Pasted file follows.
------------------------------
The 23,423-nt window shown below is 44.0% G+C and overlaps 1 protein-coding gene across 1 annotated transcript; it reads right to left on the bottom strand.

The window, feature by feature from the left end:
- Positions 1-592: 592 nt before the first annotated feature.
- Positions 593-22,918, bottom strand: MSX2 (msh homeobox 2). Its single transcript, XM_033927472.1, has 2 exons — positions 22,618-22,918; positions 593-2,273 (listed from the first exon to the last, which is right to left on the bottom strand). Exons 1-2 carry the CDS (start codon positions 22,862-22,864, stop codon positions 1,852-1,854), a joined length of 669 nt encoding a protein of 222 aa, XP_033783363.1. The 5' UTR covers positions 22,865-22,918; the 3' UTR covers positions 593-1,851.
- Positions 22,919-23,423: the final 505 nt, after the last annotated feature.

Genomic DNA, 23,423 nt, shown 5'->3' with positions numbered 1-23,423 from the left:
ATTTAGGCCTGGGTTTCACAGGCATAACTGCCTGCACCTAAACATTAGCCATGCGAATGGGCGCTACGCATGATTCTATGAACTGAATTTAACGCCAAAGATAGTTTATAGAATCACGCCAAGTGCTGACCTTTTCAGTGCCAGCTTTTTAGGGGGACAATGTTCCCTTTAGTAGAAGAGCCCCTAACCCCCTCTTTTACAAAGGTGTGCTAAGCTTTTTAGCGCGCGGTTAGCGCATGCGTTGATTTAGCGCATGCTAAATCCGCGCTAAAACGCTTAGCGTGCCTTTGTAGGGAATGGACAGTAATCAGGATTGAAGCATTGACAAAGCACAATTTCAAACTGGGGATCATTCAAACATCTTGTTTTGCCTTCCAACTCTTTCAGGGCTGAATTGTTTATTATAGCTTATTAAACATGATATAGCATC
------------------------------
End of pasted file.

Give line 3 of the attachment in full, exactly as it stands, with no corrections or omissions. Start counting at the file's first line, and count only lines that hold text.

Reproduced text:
- Positions 1-592: 592 nt before the first annotated feature.